SCREEN FILM SUMMIT: Event cinema will be the “saviour of cinema”, according to Curzon Artificial Eye CEO Philip Knatchbull, and Lionsgate UK’s CEO Zygi Kamasa, who called it “the future of cinema”.
Speaking on the Screen Film Summit’s New Audience panel at the BFI Southbank today, Knatchbull and Kamasa noted the success of the Dr Who 50th anniversary special which took $2.3m theatrically on a Saturday night (Nov 23) alone despite being freely accessible on TV at the same time.
“This is a massive part of our business,” said Knatchbull. “We’re building out new venues all around the UK and we’re telling our designers to focus on this, to design the venues so they feel accessible to the younger generation from this perspective.”
Kamasa also noted that the free-to-air BBC-made Dr Who: The Day of The Doctor was a big step forward for event cinema, which previously had focused on paid-for events such as opera and theatre, and proved the demand exists for experience viewing.
Also speaking on the panel was Dr Paul Gerhardt, the BFI’s Director of Education, and the Cinema Exhibitors Association CEO Phil Clapp.
All panelists noted that the recent strong growth in the VOD sector had changed the audience landscape and how they programmed and marketed to it.
Knatchbull noted that “as a company we’re using the cinema release to generate the market for the film that comes on demand straight away.”
Kamasa, whose Batchelorette went out day-and-date, warned, however, against day-and-date VOD releases being considered as “a second or third choice or a burial ground for failed theatrical releases.”
He said: “I feel the VOD marketplace in the US is 18 months ahead of the UK, I don’t think we’re quite there yet. The economics on Batchelorette were strong and if we see growth in that area it’s something we’ll carry on doing, but we need to understand – distributors, exhibitors, producers, everyone – that it’s not a B-area for films not considered strong enough for theatrical release.”
Kamasa also stressed that while Lionsgate, for example, has “seen the biggest growth in the last 12 months of all our titles in VOD, we are seeing simultaneously a big decline in video revenue and it still hasn’t replaced the loss we made on DVD so it’s a shift so far, rather than an actual growth in business. The audience broader than it was 12 months ago, still quite young, but broader.”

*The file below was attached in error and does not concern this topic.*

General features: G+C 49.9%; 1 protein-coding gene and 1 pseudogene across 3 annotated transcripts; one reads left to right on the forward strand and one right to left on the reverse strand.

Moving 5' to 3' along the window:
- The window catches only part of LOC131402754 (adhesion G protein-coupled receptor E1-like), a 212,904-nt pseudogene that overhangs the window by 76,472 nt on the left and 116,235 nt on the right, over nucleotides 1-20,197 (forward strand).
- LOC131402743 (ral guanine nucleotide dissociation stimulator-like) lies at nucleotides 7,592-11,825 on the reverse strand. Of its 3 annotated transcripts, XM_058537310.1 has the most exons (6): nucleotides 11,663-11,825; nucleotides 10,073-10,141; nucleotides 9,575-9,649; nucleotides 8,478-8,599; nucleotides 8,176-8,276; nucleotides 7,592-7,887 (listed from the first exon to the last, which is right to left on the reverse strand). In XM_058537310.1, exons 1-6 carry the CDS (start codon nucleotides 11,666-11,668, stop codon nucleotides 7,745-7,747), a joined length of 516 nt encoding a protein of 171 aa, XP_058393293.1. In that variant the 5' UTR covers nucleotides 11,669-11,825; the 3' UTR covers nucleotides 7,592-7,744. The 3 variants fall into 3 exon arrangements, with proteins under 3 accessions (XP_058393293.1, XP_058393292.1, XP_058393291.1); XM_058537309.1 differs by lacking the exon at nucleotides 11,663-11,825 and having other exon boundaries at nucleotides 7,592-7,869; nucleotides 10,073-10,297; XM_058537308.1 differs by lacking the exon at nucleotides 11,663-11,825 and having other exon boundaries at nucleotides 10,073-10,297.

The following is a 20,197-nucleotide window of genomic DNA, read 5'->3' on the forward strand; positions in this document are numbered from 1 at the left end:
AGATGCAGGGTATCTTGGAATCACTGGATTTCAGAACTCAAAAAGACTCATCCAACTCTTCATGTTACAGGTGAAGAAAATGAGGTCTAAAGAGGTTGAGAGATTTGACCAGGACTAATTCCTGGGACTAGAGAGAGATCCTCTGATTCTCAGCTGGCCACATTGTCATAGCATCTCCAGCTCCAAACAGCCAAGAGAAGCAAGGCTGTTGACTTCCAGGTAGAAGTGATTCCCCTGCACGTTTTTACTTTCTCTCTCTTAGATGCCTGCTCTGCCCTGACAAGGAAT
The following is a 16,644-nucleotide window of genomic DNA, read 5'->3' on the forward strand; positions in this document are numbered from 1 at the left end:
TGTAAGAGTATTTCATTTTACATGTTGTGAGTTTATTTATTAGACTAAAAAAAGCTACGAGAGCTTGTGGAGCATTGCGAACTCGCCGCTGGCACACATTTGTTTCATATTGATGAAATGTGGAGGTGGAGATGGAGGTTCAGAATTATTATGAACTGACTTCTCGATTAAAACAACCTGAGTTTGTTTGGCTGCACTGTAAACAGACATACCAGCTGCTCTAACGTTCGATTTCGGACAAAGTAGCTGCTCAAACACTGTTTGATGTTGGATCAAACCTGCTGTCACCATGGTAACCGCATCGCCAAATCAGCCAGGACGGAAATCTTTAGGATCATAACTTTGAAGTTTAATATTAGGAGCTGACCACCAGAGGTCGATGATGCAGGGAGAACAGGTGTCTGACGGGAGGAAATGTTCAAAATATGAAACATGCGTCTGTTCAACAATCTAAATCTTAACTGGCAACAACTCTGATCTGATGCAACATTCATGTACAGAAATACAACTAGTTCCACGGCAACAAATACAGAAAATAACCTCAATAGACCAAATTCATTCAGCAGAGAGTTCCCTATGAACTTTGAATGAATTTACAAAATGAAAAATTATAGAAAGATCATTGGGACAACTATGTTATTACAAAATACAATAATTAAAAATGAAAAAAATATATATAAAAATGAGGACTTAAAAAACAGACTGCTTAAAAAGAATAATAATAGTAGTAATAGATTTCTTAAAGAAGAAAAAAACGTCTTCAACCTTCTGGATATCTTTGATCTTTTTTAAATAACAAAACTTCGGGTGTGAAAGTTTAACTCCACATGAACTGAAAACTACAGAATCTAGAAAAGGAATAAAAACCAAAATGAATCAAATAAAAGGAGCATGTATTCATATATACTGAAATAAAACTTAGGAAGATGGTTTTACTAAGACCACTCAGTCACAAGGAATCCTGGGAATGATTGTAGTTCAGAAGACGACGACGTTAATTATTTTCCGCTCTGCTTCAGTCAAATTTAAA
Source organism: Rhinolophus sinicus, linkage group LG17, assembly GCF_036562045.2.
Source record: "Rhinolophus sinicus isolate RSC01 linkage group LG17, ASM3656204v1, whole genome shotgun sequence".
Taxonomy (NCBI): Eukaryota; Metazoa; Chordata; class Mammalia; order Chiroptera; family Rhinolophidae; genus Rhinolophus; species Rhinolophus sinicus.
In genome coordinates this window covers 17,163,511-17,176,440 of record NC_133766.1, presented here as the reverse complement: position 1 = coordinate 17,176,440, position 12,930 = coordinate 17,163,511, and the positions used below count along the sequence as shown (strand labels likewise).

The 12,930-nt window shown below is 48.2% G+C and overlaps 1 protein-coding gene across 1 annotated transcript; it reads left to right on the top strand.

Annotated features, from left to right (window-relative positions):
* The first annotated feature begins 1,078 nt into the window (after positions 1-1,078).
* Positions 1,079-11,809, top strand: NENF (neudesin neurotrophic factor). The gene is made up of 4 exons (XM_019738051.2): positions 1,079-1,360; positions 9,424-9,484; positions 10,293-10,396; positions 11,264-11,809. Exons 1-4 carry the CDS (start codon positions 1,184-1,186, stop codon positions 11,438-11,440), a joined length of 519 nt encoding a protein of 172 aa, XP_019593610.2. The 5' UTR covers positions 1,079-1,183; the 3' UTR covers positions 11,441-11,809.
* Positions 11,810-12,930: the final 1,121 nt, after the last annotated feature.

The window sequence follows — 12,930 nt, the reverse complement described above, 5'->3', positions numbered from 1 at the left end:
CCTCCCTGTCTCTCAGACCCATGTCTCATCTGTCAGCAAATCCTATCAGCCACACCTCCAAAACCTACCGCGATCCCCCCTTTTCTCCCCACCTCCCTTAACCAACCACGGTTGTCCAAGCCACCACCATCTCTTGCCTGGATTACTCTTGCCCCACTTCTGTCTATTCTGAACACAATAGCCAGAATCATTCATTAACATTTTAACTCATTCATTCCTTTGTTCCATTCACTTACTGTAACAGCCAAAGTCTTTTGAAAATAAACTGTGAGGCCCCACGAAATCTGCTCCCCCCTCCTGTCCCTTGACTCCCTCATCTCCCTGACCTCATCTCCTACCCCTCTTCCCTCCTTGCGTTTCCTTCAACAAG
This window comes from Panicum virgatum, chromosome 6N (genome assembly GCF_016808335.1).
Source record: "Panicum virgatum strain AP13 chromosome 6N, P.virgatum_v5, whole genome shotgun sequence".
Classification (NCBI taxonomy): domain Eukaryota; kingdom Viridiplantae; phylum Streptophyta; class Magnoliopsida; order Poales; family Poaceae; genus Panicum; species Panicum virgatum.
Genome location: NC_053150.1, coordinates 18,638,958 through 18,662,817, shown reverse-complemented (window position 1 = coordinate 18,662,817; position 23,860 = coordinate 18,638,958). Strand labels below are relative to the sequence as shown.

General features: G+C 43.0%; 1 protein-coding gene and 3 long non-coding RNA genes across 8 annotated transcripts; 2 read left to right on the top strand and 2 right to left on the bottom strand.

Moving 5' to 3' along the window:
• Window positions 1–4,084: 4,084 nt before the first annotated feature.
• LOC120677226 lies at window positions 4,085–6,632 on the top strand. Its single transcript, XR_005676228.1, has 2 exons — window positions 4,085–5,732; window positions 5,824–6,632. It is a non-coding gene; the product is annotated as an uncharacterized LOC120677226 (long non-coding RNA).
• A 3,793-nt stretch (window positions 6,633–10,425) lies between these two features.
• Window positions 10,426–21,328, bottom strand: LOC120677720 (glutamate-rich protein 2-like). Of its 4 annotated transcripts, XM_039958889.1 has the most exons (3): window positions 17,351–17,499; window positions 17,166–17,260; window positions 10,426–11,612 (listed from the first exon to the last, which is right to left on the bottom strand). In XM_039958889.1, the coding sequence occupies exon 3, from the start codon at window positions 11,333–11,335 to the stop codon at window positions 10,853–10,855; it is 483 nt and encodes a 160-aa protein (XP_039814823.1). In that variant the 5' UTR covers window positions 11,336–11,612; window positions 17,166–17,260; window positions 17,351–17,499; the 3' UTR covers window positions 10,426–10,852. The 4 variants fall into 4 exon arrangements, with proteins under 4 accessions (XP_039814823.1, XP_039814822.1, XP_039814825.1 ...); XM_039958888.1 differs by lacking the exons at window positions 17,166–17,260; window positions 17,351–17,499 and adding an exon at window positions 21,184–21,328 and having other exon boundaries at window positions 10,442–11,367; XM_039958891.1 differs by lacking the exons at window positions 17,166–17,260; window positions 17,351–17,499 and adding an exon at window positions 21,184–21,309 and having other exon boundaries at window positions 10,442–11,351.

Knatchbull and Kamasa noted that social media-based marketing campaigns are starting earlier and, as a result, are costing more money.
Said Kamasa: “Social media has become so prevalent, people know and understand about movies way before they come out – it’s harder than ever to get an audience to see an average film. You cant make anything that’s derivative or been seen before, so we strive harder than ever to find original content.”
CEA’s Clapp said: “One of the problems in the exhibition sector - reflected in the fact that exhibition will be slightly down this year - is finding product to speak to the wider demographic. Studios have been timid in their approach, relying on sequels, reboots, and we haven’t grown the pie.”
Knatchbull explained that as a company, Curzon Artificial Eye has taken the approach that the “old business model is completely broken – the changes the music industry were forced to go through are ones that the film industry is tackling right now and will dictate the success of what happens going forward.
“As a company we have taken the decision that we have to find our audience and hold on to them – to connect the rather soul-less experience of social network with the soulful experience of going to the cinema.”